In Our View: Cheers & Jeers

Patterson makes valiant Olympic effort; gas prices go up for inexplicable reasons



Cheers: To Skyview High School graduate and U.S. Olympic Team member Kara Patterson. Consistently one of the nation's best female javelin throwers, Patterson tore the anterior cruciate ligament in her left knee last month at the Olympics trials. She still finished second and qualified to represent the U.S. in London. She didn't talk publicly about the extent of her injury. But as many athletes have discovered, torn ACLs take more than a month to heal. On Monday, she did her best anyway, finishing 31st at the London Games, with her knee wrapped in tape and supported by a brace. She later admitted to the ACL injury, and said she would have relinquished her place if another American woman had met the Olympic qualifying standard. She deserves credit for competing through the pain and ensuring that the United States team had full representation on the field.

Jeers: To rising gas prices in Clark County and the Pacific Northwest. This time, according to The Associated Press, the culprit is a fire at a Chevron refinery in Richmond, Calif., that knocked production offline. As a result, gas is expected to spike to more than $4 per gallon due to the laws of supply and demand. But wait a minute: Where was this law last spring when a fire at a refinery in Anacortes caused local gas prices to soar at a time when they were falling nationally? The experts said our prices soared because the Northwest's petroleum supplies aren't well integrated with the national market. So, if there's no integration, why do problems elsewhere cause a local price spike now? Maybe there is some other economic law at play here.

Cheers: To Dr. T. Scott Woll, who at age 58 is one of the Army Reserve's newest recruits. Like other orthopedic surgeons, Woll serves his country every day by treating the various ailments and disabilities he sees in his Vancouver practice. But a visit with his son's friend -- who had returned from a second tour as a soldier in Iraq — gave him the notion to join up.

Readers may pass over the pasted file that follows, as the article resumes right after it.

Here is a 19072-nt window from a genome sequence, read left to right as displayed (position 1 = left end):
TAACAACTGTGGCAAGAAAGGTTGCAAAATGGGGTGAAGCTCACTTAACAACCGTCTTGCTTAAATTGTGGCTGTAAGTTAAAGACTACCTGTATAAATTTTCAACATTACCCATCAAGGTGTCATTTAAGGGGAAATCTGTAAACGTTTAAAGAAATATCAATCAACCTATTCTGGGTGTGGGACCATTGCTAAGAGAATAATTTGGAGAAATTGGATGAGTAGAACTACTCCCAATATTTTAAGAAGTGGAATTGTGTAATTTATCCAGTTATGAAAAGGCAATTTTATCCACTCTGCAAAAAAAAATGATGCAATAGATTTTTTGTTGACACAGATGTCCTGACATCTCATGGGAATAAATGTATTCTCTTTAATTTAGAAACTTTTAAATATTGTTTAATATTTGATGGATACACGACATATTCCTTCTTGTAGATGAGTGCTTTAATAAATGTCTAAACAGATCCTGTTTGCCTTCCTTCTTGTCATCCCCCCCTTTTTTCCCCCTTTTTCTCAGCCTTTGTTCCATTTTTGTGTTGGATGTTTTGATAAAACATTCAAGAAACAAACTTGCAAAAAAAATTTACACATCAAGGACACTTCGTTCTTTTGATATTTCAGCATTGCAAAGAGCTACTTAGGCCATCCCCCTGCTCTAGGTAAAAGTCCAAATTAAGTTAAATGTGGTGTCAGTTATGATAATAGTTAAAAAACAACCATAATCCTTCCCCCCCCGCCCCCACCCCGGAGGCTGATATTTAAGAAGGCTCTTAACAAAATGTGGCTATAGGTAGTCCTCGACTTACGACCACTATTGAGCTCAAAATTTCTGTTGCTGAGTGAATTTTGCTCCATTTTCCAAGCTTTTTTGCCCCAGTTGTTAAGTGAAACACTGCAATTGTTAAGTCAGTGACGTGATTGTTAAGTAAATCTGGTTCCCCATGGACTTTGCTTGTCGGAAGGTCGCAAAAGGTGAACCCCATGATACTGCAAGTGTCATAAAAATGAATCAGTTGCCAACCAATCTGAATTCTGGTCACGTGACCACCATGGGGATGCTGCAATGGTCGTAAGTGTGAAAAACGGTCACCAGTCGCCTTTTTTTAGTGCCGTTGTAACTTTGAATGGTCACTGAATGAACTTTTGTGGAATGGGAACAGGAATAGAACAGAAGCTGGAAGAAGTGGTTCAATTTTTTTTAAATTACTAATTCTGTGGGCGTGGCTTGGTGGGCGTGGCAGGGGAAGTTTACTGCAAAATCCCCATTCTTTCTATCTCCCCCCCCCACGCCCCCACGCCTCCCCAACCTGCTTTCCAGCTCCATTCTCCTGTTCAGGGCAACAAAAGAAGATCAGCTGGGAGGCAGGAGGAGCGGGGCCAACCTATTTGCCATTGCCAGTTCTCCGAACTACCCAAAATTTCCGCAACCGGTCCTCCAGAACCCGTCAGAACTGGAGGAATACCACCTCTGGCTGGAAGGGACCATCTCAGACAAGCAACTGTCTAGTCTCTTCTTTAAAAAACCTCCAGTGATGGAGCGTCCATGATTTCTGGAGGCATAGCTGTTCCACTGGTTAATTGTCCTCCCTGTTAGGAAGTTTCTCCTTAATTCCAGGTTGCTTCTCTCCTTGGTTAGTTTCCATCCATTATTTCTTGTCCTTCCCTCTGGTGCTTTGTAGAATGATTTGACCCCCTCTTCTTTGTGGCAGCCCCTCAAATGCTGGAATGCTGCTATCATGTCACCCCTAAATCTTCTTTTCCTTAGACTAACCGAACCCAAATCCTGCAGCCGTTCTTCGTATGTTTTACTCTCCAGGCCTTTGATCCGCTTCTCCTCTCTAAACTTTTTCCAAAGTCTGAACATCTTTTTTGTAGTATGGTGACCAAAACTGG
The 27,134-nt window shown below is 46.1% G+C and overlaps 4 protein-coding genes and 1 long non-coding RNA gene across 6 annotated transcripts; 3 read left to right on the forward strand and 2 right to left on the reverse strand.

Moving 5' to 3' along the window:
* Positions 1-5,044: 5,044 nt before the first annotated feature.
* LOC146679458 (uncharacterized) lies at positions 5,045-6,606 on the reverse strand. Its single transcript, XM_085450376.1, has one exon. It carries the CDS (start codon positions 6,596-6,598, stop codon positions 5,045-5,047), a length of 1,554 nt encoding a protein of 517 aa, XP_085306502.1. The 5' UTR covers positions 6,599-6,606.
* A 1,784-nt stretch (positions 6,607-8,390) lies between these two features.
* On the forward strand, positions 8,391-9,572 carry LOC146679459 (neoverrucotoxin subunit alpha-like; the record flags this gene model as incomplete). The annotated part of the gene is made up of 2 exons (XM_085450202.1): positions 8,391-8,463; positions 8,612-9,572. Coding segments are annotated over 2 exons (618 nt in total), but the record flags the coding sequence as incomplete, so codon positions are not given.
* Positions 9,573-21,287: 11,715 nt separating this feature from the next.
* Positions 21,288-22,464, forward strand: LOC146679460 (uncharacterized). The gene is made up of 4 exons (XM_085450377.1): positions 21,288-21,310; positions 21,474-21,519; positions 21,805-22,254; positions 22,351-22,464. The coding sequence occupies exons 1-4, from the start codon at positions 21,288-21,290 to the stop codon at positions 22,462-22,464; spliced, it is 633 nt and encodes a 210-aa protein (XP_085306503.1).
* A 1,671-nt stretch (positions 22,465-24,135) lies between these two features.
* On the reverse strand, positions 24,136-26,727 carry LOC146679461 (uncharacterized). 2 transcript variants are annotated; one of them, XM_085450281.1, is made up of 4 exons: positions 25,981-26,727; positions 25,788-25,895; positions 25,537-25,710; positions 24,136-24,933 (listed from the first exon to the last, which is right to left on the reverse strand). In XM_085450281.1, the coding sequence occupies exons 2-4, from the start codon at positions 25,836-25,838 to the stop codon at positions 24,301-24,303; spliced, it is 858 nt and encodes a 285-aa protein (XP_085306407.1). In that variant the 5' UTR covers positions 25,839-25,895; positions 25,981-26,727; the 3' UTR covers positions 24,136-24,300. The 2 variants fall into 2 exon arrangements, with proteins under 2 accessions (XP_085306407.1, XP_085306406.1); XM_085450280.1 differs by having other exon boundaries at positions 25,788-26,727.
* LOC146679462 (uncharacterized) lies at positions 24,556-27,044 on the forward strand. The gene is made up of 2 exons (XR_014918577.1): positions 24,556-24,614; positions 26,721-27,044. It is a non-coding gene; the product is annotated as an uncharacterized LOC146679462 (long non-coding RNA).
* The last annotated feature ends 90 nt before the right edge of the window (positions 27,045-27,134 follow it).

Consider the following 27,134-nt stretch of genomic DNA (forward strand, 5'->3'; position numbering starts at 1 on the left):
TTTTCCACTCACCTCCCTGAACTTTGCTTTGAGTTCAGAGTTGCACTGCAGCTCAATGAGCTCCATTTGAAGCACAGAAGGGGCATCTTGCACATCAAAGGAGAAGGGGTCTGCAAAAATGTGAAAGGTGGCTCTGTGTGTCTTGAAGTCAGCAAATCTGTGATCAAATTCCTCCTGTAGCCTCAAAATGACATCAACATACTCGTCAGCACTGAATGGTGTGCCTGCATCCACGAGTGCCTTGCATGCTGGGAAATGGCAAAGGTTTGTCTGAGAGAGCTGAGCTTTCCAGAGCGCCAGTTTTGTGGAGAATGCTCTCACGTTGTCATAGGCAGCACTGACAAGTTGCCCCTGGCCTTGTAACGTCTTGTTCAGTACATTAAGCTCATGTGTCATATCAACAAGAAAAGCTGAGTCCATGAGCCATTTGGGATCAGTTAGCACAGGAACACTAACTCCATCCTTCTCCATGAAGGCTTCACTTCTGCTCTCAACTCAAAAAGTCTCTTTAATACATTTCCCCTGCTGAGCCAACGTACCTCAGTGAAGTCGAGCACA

He lost weight, got fit and learned to fire weapons. In June, he was commissioned as a lieutenant colonel in the Army Reserve and will head to officer training in October. After that, he expects to be sent to overseas deployment, where he will treat service personnel and their family members.

Jeers: To lax state oversight of rules that should prevent sex offenders from living or working in places where child care is provided. A new state performance audit found 28 instances statewide. The audit didn't say where violations occurred, but found that several state agencies must better follow laws that protect children from contact with sex offenders in child care, foster care and schools. The agencies have promised to do better, but diligent follow-up is needed.

Jeers: To parents whose negligence allows children to fall out of open windows. It's hot. Many homes don't have air conditioning. But these excuses pale when children can push out screens and fall from heights. This year, PeaceHealth Southwest Medical Center has already treated six children injured in these preventable accidents. For information on window locks, visit any hardware store or the children's safety store at Randall Children's Hospital at Legacy Emanuel in Portland.